Four and a half year ago, one of the first articles I published when I started writing about baseball was, essentially, a giant swoon over Carlos Rodon.
Rodon was still a junior at NC State, but with the White Sox holding the third pick in the 2014 draft, there was a chance — although it was slim at the time — that the White Sox would have a chance to draft him. The collegiate season had just begun and he seemed like a pretty good bet to go No. 1 overall, but as the internet filled up with gifs and scouting reports from those who saw the young phenom, it was hard not to dream of a world where the Astros and Marlins both passed him up and he landed in Chicago. That, of course, is exactly what happened.
Fast-forward to present day and while Rodon’s ascent from top draft prospect to ace hasn’t exactly been linear, we may finally be seeing him turn into the pitcher it was easy to dream on four-plus years ago.
On Sunday against the Blue Jays, Rodon threw 116 pitches (his most of the season and tied for third highest pitch total of his career) and generated 13 whiffs, including seven on his 27 sliders. His performance gives him a three-start streak where he’s thrown 22 2/3 innings, allowed four earned runs, walked six, and struck out 21. In nine starts since his return from injury in early June, he’s allowed more than two earned runs just twice and walked more than two just three times.
It’s arguably been the strongest stretch of success of his career, even if the peripherals don’t necessarily back it up. Prior to Sunday’s start, his strikeout rate and swinging strike rate were the lowest of his career, and regardless of which predictive tool you prefer — cFIP, DRA, ERA-, etc. — none like his performance to date all that much.
It’s tough to not look at Rodon’s streak of strong play and not see at least a little bit of luck, but there’s still plenty there to get excited about. When I spoke to Don Cooper about Rodon’s development two years ago, the White Sox pitching coach simplified things, as he’s wont to do.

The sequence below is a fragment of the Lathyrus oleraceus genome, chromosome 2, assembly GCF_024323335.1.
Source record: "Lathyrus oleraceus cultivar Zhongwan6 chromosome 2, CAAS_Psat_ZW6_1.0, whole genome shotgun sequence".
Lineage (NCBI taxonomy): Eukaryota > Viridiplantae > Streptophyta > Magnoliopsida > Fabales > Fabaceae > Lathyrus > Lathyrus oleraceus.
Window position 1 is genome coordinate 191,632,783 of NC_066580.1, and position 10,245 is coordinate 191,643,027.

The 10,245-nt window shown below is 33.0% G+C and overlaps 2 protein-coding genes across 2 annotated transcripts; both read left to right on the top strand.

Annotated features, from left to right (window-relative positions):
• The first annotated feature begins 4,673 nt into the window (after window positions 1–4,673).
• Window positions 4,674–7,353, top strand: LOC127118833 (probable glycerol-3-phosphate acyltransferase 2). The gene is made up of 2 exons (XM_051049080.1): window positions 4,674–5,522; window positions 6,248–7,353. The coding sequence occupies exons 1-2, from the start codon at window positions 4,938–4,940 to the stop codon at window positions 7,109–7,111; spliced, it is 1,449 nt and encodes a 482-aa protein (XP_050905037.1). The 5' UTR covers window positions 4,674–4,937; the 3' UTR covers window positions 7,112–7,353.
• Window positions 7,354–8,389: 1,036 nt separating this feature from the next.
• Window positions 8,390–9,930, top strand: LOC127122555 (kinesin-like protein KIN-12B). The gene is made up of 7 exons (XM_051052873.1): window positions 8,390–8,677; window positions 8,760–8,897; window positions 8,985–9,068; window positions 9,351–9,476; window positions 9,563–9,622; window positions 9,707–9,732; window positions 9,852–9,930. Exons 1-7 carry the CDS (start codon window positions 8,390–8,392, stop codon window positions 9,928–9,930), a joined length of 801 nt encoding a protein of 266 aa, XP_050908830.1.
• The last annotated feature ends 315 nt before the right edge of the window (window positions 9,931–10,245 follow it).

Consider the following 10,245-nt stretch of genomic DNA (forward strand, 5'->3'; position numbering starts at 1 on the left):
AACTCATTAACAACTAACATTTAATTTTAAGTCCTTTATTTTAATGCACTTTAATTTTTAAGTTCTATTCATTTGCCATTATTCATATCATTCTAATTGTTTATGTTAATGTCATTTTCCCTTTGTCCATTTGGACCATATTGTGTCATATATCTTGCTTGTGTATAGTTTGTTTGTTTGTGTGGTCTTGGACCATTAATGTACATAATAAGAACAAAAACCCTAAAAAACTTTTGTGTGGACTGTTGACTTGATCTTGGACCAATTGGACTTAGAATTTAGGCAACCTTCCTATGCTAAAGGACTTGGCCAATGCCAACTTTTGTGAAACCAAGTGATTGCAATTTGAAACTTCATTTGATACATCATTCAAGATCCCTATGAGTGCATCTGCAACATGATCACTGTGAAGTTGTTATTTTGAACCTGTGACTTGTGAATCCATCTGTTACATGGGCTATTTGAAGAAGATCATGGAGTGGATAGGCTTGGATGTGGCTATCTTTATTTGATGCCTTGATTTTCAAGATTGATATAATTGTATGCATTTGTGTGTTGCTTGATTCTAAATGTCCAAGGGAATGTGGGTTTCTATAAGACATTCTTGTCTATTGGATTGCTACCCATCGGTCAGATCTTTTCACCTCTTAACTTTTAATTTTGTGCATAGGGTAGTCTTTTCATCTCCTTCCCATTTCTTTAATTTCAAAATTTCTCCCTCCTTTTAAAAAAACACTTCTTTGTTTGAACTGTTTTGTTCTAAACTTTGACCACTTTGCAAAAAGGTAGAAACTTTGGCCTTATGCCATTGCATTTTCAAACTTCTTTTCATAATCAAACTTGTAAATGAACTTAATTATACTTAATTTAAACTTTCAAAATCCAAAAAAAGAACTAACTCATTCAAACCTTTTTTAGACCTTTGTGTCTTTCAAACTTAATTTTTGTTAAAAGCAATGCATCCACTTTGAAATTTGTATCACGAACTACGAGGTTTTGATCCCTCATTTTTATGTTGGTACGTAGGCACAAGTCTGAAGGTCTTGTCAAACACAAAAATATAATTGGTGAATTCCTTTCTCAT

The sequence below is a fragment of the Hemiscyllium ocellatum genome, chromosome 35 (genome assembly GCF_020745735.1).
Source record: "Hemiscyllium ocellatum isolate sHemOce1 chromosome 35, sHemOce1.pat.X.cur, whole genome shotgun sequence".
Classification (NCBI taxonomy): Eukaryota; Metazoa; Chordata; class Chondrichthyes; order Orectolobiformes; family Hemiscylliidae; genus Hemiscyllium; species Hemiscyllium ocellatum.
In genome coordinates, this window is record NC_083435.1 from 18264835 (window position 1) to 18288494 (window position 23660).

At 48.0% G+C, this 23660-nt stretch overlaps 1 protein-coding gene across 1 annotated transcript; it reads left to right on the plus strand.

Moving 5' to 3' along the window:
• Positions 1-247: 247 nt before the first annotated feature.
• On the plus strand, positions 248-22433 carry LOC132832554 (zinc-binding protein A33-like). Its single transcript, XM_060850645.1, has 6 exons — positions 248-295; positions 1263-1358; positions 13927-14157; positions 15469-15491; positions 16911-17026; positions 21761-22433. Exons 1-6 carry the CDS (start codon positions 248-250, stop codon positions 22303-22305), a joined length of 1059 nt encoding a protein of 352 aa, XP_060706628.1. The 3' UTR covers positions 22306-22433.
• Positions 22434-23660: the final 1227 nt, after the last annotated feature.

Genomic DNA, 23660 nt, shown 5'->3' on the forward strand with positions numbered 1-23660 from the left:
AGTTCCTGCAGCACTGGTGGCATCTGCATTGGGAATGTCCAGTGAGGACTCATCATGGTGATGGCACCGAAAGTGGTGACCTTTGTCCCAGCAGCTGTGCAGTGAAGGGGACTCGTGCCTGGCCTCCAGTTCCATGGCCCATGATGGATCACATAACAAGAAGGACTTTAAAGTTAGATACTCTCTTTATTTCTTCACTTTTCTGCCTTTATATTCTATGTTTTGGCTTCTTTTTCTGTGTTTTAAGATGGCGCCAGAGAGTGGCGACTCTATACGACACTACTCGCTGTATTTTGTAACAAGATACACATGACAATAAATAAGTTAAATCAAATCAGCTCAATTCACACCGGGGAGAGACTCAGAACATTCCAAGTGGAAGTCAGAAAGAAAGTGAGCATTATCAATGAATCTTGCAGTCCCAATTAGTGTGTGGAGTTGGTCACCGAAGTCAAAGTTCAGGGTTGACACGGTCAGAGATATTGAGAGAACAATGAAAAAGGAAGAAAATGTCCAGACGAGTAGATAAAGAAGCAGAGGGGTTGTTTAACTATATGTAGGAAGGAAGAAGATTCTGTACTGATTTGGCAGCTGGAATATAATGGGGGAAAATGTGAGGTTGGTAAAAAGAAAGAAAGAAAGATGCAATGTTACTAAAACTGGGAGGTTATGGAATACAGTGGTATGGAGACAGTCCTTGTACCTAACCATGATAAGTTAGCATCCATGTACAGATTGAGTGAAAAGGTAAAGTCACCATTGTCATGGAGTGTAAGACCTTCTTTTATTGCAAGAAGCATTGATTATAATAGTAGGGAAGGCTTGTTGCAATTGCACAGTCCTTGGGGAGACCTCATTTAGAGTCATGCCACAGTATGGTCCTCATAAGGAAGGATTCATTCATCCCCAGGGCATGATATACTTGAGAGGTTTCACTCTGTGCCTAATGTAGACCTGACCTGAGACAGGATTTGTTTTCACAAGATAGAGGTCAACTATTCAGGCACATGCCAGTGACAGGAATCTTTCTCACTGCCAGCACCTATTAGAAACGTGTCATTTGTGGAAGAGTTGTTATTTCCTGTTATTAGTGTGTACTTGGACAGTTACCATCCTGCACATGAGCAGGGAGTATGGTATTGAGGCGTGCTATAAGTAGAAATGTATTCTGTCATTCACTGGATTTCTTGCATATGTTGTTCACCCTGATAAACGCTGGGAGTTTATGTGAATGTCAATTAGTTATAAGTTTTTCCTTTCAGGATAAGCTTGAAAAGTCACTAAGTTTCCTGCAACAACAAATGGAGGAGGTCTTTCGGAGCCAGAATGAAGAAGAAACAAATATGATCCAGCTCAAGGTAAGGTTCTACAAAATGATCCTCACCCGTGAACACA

“We’re looking for him to throw strikes early in the count and get ahead,” Cooper said. “He needs to increase his first-pitch strikes. It’s at 50-52 percent right now. It needs to be higher. 60 percent or above would be ideal.”
It’s a fairly obvious refrain and not uncommonly heard when scouts or coaches discuss pitchers, but for Rodon it’s always been obvious: If he can throw strikes early in the count, his wipeout slider becomes all the more dangerous. Entering Sunday’s start, Rodon was throwing a first-pitch strike 59.8 percent of the time, three percentage points higher than a year ago and six percentage points higher than his career mark.
So if he’s doing that, what’s with the decrease in strikeouts? It’s hard to figure, but one thing we do know is that while he’s not missing as many bats, opponents aren’t making as much hard contact. His line drive percentage is down is down eight percent from a year ago and the percentage of contact he’s allowed that’s classified as “soft contact” is up four percent, while the “hard contact” percentage is down nearly five percent.
It’s only been nine starts, and it’s not exactly uncommon for pitchers of any skill level to reel off streaks of success similar to what we’re seeing out of Rodon right now, but the tools in his arsenal and potential he’s shown between injuries or bouts of wildness give reason for hope that the peripherals don’t tell the whole story about Rodon’s success. Four years ago we were dreaming of him anchoring a White Sox rotation for years to come. Things haven’t gone exactly as planned, but maybe he’s starting to finally realize that potential.
Lead Photo Credit: Winslow Townson-USA TODAY Sports